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Haven’t filed your taxes yet, Birmingham? No worries. Thanks to the COVID-19 pandemic, the 2020 deadline has been moved to July 15. We talked to local CPA Charles Stein and found a great video from Samford Brock School of Business instructor Cam Pearce to find out what this means for you.
1. If you prefer your tax info in video form, here you go
Cam Pearce, CPA, CIA teaches accounting at Samford’s Brock School of Business and she put together this quick, easy video to explain what most of us need to know (as of April 2). Here’s a rundown of tips:
- Deadline to file and pay is July 15. You don’t need to file any forms to get this automatic extension.
- You can still file for a tax extension of October 15. Payments are still July 15.
- No limitation on amount of payment postponed ’till July 15.
- If you’re due for a refund, go ahead and file. It should take about three weeks to get it.
- Visit irs.gov for news and forms.
Did you know that Bham Now has put together a database of local small businesses and nonprofits? You can add yours here, or search for ones to support:
2. Tax Day 2020 really is July 15, not April 15
According to CPA Charles Stein, “the main thing is that all filings and payments that are normally due on April 15 are now due on July 15 with no added penalties or interest.”
Normally, when you file for a tax extension, your deadline to pay taxes is April 15. But this year, you don’t have to pay federal or state taxes until July 15.
3. Anyone who pays estimated taxes needs to know about one weird glitch
If you’re self-employed or retired, you may be in the habit of paying your estimated taxes quarterly, on the 15th of April, June, September and January.
Since everything else is different in 2020, the dates for estimated taxes are also different:
- 2nd quarter: June 15 (yes, you read that right)
- 1st quarter: July 15 (this is not a mistake—you pay 1st quarter in July this year and 2nd quarter in June)
- 3rd quarter: September 15
- 4th quarter: January 15, 2021
4. If you still need to file an extension, you can do that, but you’ll owe on July 15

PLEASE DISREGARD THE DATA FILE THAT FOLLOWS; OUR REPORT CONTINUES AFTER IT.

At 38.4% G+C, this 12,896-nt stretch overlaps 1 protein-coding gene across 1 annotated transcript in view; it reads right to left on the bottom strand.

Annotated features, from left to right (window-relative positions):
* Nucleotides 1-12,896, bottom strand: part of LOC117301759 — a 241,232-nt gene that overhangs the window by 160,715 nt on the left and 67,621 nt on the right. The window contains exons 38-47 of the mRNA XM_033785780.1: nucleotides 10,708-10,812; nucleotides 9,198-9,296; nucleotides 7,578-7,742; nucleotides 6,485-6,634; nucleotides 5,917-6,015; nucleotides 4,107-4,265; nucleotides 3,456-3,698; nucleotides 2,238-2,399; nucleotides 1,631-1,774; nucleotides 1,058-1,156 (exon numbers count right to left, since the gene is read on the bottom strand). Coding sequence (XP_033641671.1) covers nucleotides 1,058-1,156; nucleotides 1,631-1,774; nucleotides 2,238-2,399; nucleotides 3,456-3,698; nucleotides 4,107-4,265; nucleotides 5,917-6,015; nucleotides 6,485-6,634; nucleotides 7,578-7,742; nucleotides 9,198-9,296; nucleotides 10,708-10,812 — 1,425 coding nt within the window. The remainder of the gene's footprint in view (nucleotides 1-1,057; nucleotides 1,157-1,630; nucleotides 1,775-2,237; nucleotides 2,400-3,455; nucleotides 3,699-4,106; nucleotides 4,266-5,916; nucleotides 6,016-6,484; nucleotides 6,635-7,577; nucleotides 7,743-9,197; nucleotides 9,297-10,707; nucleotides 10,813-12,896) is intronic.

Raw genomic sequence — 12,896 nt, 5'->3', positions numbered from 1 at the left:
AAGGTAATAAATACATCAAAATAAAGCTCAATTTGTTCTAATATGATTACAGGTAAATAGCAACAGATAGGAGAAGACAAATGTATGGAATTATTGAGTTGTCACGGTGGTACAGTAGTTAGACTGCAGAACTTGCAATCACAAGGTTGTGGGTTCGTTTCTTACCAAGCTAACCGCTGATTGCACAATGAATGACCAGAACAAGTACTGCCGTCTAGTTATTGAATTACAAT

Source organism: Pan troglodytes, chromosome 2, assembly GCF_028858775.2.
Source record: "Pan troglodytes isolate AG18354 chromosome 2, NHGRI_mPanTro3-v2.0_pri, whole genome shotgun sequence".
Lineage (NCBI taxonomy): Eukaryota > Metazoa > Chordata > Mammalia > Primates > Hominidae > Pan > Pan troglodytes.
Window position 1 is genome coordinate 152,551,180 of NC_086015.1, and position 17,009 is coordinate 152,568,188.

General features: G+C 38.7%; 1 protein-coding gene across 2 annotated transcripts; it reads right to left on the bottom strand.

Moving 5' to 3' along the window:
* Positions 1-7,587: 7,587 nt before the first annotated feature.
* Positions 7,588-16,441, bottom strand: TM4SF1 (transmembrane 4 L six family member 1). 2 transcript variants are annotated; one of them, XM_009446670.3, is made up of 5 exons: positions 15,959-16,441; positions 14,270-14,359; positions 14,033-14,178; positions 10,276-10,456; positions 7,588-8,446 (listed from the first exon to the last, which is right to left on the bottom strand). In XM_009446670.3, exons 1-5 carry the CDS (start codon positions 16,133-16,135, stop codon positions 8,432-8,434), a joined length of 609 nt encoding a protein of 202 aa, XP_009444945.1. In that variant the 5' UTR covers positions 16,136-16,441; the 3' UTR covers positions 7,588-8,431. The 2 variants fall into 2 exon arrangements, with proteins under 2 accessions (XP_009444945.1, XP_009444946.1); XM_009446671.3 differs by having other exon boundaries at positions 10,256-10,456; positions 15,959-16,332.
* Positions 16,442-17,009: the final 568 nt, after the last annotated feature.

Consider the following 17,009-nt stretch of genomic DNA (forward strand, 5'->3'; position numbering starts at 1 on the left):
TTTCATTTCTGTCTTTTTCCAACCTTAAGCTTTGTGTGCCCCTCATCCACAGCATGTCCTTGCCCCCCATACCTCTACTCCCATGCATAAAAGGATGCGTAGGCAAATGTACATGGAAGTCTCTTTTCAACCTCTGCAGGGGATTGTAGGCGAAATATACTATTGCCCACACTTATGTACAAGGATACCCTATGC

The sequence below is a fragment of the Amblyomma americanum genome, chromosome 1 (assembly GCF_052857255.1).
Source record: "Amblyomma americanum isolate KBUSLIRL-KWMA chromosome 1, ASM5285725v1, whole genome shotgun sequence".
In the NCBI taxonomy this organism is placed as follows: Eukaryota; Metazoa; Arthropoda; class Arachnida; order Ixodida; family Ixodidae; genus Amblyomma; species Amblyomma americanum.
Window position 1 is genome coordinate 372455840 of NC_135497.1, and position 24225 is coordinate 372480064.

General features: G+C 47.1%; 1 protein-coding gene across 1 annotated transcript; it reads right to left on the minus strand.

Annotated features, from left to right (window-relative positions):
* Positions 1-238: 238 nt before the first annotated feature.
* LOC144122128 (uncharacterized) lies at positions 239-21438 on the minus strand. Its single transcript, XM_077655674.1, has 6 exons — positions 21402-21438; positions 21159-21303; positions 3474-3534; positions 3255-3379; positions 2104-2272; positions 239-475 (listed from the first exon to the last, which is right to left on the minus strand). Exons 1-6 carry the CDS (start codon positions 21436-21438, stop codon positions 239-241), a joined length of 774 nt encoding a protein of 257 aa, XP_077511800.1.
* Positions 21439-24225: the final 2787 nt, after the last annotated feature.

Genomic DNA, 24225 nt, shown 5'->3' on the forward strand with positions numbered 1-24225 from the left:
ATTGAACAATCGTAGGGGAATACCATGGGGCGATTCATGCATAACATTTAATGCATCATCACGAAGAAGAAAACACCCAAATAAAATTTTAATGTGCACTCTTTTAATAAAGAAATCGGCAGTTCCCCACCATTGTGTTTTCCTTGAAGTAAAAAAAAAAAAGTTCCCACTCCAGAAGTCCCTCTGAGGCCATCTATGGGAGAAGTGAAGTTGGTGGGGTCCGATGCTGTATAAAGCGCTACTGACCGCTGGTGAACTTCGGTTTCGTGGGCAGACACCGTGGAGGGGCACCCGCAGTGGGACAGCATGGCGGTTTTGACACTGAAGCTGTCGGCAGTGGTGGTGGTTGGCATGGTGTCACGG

If you’re still not able to make the July 15 filing deadline for whatever reason, you can apply for an extension until October 15. That said, you’ll still have to pay any 2019 taxes due on July 15 or face penalties.
5. You might want to contribute to your Health Savings Account (if you have one)
Given the fact that we’re in a global pandemic, you might want to go ahead and contribute as much as you can to a health savings account that allows you to cover high deductibles in the event of an emergency. This applies if you have a high-deductible insurance plan.
6. Free tax help is available in Birmingham for those who need it
If you earn $54,000 or less per year, United Way normally provides free tax assistance. At the moment, due to COVID-19, they’ve suspended their normal in-person help. All is not lost, though.
Regardless of your income, if you have a simple tax return, you can file for free here through a partnership with United Way and H&R Block.
If you work with a nonprofit or a small business that is helping people during this time, please add your information into our database:
7. Find out what you can do if your income has fallen
Many people and businesses were trucking along nicely until mid-March, and now, through no fault of their own, we know many are facing unforeseen income and revenue drops. There is a lot of help available, so we put together a mega-guide of 8 things you can do if your income has fallen.